The Ninth Sunday after Pentecost (Proper 11), 22 July 2018
July 22, 2018 | by Nichole Torbitzky
|Reading 1||Reading 2||Reading 3||Reading 4||Reading 1 Alt||Reading 2 Alt|
|2 Samuel 7:1-14a||[Psalm 89:20-37]||Ephesians 3:14-21||John 6:1-21|
2 Samuel 7:1-14a
The lectionary text for this week continues to move through some of the critical events in the life of King David and the people of God. The text describes David ruling in peace now that all of Israel’s enemies have been vanquished. He rules in comfort from a house of cedar built for him by the king of Tyre (cf. 5:11). In his comfort, David becomes aware of a disparity. He is living in a house, and God is seated in a tent. David consults the prophet Nathan, who gives David the go-ahead to build a house for God. (This is Nathan’s first appearance in the text, but he becomes prominent later in the story of Bathsheba.) That night, God tells Nathan that David does not have permission to build a house for God. God makes clear that neither David nor the people of Israel have fallen out of favor (7:8-12). Everything is fine, but God will wait and allow David’s son (who remains unnamed in this text, but, SPOILER ALERT we know to be Solomon) to build a temple.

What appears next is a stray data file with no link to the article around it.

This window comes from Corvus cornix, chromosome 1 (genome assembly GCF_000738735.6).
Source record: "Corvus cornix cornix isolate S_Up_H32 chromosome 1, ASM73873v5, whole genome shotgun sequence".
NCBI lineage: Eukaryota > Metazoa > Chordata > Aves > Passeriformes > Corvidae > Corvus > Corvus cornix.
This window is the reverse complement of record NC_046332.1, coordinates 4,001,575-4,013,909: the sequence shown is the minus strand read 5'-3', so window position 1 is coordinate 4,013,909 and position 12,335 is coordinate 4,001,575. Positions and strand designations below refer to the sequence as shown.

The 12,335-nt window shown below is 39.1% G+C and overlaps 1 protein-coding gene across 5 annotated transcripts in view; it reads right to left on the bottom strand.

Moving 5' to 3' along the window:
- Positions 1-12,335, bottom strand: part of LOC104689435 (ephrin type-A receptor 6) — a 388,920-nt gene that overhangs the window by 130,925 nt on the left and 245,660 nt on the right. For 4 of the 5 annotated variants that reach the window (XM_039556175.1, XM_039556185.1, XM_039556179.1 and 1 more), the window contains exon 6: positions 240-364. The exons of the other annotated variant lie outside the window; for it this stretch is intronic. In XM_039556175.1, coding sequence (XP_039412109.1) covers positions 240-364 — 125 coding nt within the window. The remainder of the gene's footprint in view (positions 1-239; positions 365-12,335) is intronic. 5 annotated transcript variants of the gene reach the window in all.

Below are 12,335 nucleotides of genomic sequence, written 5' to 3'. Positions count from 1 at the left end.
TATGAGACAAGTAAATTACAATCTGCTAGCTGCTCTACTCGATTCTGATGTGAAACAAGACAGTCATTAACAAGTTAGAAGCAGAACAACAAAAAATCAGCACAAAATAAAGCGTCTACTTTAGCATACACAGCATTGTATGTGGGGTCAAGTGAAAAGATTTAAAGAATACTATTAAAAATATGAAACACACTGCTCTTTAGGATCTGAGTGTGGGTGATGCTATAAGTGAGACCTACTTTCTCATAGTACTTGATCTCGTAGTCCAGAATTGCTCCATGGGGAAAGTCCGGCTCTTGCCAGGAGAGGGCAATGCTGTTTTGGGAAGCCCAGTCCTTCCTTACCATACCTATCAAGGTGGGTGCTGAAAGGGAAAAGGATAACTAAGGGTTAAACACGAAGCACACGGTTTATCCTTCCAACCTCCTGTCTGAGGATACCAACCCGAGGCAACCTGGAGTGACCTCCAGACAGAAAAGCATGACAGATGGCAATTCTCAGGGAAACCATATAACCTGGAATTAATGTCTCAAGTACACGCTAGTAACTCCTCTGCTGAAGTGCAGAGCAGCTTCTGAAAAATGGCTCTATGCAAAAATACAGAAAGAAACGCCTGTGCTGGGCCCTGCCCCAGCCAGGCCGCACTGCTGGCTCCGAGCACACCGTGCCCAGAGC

Although it is not part of the lectionary reading for today, 2 Samuel 7:18-29 gives David’s response to God’s plan. David responds with thanks and praise. Most of the thanks respond to God’s assurance of building up David’s house, which means blessing future generations of David’s line. David makes no mention of God’s refusal to allow David to build a temple. Unlike many of us today, David seems content to wait. His waiting was not quiescence. David actively waited by laying the groundwork for the time when this dream could be fulfilled even though he would not live to see it.
Even though many people today are often uncomfortable waiting, building, and putting off gratification, this kind of active waiting is natural to how life works. It takes an accumulation of the past to bring us to the present. It takes intentional choice in each present moment to craft a vision of the future. It takes purposeful decision to attain that vision. Many of us may feel inclined toward instant gratification, but carefully and intentionally building the life we want for ourselves and our world may be the best course of action.
Here is an amusing illustration of the importance of active waiting from Ministry 127: